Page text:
2. 2. 1 2 3 4 5 6 7 8 9 10 11 12 13 14 15 16 17 18 19 20 21 22 23 24 25 RE: CRIMES INVOLING MORAL TURPITUDE AND THE FAVORABLE EXERCISE OF DISCRETION TO WAIVE INA § 212(a)(2) OR SIMILAR PROVISION PAGE 2 OF 27 of whether it is considered by the BIA or not. The Board specified the subject matter to be addressed via the following three (3) related issues taken from the Attorney General’s vacatur order of April 10, 2015, Matter of SILVA-Trevino, 26 I&N Dec. 550 (A.G. 2015). ISSUES PRESENTED: 1) How adjudicators are to determine whether a particular criminal offense is a crime involving moral turpitude [CIMT] under the Act; 2) When, and to what extent, adjudicators may use a modified categorical approach and consider a record of conviction in determining whether an alien has been “convicted of . . . a crime involving moral turpitude” in applying section 212(a)(2) of the Act and similar provisions; and 3) Whether an alien who seeks a favorable exercise of discretion under the Act after having engaged in criminal acts constituting the sexual abuse of a minor should be required to make a heightened evidentiary showing of hardship or other factors that would warrant a favorable exercise of discretion. See Matter of Jean, 23 I&N Dec. 373 (A.G. 2002) (addressing the exercise of discretion in view of alien’s criminal acts). II. ABOUT THE AUTHOR OF THIS AMICUS BRIEF This amicus brief is submitted by a non-attorney who does, however, possess approximately twelve (12) years of experience as an Immigration Adjudications Officer. I began working for Legacy I.N.S. in July 1998, and progressed through various collateral duties with USCIS until January 2010. Since then, I have contributed to three immigration law texts and been widely read online, especially in Immigration Daily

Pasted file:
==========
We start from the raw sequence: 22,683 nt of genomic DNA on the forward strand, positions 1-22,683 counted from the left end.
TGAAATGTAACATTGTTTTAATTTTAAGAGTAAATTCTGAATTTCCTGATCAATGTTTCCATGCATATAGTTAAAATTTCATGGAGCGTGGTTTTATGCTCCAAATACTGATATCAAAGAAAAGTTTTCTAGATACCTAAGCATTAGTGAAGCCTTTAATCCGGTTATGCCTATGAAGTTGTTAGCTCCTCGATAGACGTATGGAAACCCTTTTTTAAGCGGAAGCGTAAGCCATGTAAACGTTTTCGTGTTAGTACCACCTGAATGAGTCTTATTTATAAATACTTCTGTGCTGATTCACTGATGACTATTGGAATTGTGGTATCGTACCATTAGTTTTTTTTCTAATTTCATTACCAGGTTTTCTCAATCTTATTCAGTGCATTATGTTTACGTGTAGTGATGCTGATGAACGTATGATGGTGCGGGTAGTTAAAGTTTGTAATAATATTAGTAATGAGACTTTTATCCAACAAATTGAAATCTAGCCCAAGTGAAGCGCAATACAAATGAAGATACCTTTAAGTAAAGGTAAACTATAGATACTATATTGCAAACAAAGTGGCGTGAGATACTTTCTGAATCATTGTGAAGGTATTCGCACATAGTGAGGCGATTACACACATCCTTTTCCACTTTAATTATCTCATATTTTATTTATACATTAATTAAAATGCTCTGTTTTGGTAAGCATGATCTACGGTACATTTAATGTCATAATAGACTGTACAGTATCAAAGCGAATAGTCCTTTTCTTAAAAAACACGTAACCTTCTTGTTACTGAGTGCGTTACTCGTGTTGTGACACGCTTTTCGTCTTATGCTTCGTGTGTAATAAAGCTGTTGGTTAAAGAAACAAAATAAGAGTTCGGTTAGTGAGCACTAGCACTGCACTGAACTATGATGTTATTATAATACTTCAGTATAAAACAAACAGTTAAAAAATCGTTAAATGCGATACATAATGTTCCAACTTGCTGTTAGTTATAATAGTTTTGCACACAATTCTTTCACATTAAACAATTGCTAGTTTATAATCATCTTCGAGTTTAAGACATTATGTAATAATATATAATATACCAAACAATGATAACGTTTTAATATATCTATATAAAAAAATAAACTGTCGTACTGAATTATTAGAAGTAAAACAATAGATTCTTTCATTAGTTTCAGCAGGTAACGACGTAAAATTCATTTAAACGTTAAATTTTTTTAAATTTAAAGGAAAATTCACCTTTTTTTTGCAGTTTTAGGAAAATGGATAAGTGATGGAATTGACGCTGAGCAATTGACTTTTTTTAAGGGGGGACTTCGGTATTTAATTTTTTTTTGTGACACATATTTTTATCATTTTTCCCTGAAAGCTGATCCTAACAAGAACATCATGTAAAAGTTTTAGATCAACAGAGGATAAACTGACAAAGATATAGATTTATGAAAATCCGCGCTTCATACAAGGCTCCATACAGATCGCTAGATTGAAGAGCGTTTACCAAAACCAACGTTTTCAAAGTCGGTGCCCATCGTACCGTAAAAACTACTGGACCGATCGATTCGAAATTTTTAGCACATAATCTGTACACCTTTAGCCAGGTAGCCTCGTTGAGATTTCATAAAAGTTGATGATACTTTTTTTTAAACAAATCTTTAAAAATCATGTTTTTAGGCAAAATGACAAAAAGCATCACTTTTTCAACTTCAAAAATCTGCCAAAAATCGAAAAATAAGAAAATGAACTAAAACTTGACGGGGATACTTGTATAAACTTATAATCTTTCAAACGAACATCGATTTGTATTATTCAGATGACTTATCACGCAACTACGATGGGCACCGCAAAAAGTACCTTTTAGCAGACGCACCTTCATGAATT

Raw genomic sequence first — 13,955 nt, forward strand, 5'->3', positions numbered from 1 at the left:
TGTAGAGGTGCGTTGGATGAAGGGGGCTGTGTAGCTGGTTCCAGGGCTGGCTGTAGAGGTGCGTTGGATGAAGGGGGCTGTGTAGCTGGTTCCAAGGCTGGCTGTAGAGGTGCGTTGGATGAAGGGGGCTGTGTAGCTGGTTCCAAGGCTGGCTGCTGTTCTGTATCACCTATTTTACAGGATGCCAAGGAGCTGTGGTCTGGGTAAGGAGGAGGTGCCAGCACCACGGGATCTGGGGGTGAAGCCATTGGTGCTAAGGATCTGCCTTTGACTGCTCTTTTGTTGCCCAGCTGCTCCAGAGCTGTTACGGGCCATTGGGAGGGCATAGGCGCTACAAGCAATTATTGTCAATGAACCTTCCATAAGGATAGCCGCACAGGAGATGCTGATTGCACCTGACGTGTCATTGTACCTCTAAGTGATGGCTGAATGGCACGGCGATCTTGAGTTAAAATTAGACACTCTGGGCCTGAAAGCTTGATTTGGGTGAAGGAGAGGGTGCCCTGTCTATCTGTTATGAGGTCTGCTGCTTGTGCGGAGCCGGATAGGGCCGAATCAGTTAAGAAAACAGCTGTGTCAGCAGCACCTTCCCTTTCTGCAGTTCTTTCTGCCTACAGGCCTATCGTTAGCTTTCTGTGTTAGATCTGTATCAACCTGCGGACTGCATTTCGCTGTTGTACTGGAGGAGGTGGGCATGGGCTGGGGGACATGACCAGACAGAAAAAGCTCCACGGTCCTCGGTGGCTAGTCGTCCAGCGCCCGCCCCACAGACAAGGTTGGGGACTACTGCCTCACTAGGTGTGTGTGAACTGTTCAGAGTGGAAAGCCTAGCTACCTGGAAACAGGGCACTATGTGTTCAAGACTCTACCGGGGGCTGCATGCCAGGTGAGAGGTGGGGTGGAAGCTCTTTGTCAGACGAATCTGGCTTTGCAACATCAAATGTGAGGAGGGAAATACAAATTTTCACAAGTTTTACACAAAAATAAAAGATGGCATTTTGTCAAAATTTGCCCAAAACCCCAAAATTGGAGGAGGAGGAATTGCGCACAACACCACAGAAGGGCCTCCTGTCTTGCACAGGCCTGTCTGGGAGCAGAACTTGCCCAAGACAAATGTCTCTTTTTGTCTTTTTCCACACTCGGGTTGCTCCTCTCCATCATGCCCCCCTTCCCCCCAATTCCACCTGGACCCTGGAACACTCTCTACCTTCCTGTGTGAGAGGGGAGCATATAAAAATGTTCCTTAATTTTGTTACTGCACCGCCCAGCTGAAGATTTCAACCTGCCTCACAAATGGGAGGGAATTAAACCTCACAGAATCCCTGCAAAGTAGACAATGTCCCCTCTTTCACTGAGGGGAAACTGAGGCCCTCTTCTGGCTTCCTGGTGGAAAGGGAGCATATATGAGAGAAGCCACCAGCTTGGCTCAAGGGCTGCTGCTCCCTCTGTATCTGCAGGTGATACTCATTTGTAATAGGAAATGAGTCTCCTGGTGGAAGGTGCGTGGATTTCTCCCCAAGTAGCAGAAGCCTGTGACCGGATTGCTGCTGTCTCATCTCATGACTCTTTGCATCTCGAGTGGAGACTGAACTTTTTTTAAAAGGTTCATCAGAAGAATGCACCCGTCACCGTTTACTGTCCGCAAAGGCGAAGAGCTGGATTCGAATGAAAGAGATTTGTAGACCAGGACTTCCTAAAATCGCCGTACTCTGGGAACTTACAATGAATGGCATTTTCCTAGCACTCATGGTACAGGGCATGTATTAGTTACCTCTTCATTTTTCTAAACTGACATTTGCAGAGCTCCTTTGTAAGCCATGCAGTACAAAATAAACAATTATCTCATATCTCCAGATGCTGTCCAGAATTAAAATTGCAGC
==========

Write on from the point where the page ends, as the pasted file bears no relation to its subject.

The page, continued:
3. 3. 1 2 3 4 5 6 7 8 9 10 11 12 13 14 15 16 17 18 19 20 21 22 23 24 25 RE: CRIMES INVOLING MORAL TURPITUDE AND THE FAVORABLE EXERCISE OF DISCRETION TO WAIVE INA § 212(a)(2) OR SIMILAR PROVISION PAGE 3 OF 27 from ilw.com2 where I have been published approximately 150 times since March 2011. I have also consulted and provided training to attorneys on immigration law. Finally, my brief to AAO on the proper application of the Kazarian decision from the Ninth Circuit is posted on the USCIS website as fifth of the five posted Amicus Curiae Briefs.3 III. DEFINING CIMT Crimes involving moral turpitude (CIMTs) can lead to a finding of inadmissibility or deportability. While the term moral turpitude is used in the statute, it is not defined in the statute. The meaning of the term remains elusive. Instead of being defined, it has only been interpreted by the courts and administrative appellate bodies. An exploration of the various interpretations follows in the next section. The two principle portions of the statute which describe the inadmissibility or deportability are presented side-by-side below. INADMISSIBILITY DEPORTABILITY INA §212(a)(2) [8 U.S.C. §1182(a)(2)] INA §237 (a)(2) [8 U.S.C. § 1227(a)(2)] (a) Classes of aliens ineligible for visas or admission Except as otherwise provided in this chapter, aliens who are inadmissible under the following paragraphs are ineligible to receive visas and ineligible to be admitted to the United States: (a) Classes of deportable aliens Any alien (including an alien crewman) in and admitted to the United States shall, upon the order of the Attorney General, be removed if the alien is within one or more of the following classes of deportable aliens: 2 http://www.ilw.com/immigrationdaily/archives.shtm has a simple search function, merely search by my last name: Whalen; or visit http://www.slideshare.net/BigJoe5 and browse at your leisure. 3 See http://www.uscis.gov/sites/default/files/USCIS/About%20Us/Directorates%20and%20Program%20Offices/AAO/Brief%205.PDF